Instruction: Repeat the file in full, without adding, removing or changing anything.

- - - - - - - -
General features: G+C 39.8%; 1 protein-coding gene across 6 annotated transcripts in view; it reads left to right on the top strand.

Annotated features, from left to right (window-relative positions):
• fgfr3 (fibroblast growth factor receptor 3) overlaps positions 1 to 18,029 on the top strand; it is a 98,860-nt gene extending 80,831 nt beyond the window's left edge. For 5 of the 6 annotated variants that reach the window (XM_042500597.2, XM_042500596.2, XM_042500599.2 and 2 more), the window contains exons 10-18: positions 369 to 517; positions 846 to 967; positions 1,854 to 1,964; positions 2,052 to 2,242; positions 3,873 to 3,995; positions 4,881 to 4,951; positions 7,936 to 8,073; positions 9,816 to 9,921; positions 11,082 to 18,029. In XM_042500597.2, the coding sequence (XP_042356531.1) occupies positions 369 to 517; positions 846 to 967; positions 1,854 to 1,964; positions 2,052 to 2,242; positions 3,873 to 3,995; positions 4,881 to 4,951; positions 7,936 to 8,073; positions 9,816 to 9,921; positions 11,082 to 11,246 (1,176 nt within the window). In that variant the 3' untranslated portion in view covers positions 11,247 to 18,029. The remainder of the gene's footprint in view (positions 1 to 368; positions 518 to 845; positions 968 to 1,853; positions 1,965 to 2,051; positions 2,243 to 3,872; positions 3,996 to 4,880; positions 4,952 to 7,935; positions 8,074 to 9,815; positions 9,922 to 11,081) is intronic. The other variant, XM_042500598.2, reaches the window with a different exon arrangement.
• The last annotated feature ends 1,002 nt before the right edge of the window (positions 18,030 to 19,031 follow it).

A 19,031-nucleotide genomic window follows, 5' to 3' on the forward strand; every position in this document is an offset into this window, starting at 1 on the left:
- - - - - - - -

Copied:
General features: G+C 39.8%; 1 protein-coding gene across 6 annotated transcripts in view; it reads left to right on the top strand.

Annotated features, from left to right (window-relative positions):
• fgfr3 (fibroblast growth factor receptor 3) overlaps positions 1 to 18,029 on the top strand; it is a 98,860-nt gene extending 80,831 nt beyond the window's left edge. For 5 of the 6 annotated variants that reach the window (XM_042500597.2, XM_042500596.2, XM_042500599.2 and 2 more), the window contains exons 10-18: positions 369 to 517; positions 846 to 967; positions 1,854 to 1,964; positions 2,052 to 2,242; positions 3,873 to 3,995; positions 4,881 to 4,951; positions 7,936 to 8,073; positions 9,816 to 9,921; positions 11,082 to 18,029. In XM_042500597.2, the coding sequence (XP_042356531.1) occupies positions 369 to 517; positions 846 to 967; positions 1,854 to 1,964; positions 2,052 to 2,242; positions 3,873 to 3,995; positions 4,881 to 4,951; positions 7,936 to 8,073; positions 9,816 to 9,921; positions 11,082 to 11,246 (1,176 nt within the window). In that variant the 3' untranslated portion in view covers positions 11,247 to 18,029. The remainder of the gene's footprint in view (positions 1 to 368; positions 518 to 845; positions 968 to 1,853; positions 1,965 to 2,051; positions 2,243 to 3,872; positions 3,996 to 4,880; positions 4,952 to 7,935; positions 8,074 to 9,815; positions 9,922 to 11,081) is intronic. The other variant, XM_042500598.2, reaches the window with a different exon arrangement.
• The last annotated feature ends 1,002 nt before the right edge of the window (positions 18,030 to 19,031 follow it).

A 19,031-nucleotide genomic window follows, 5' to 3' on the forward strand; every position in this document is an offset into this window, starting at 1 on the left: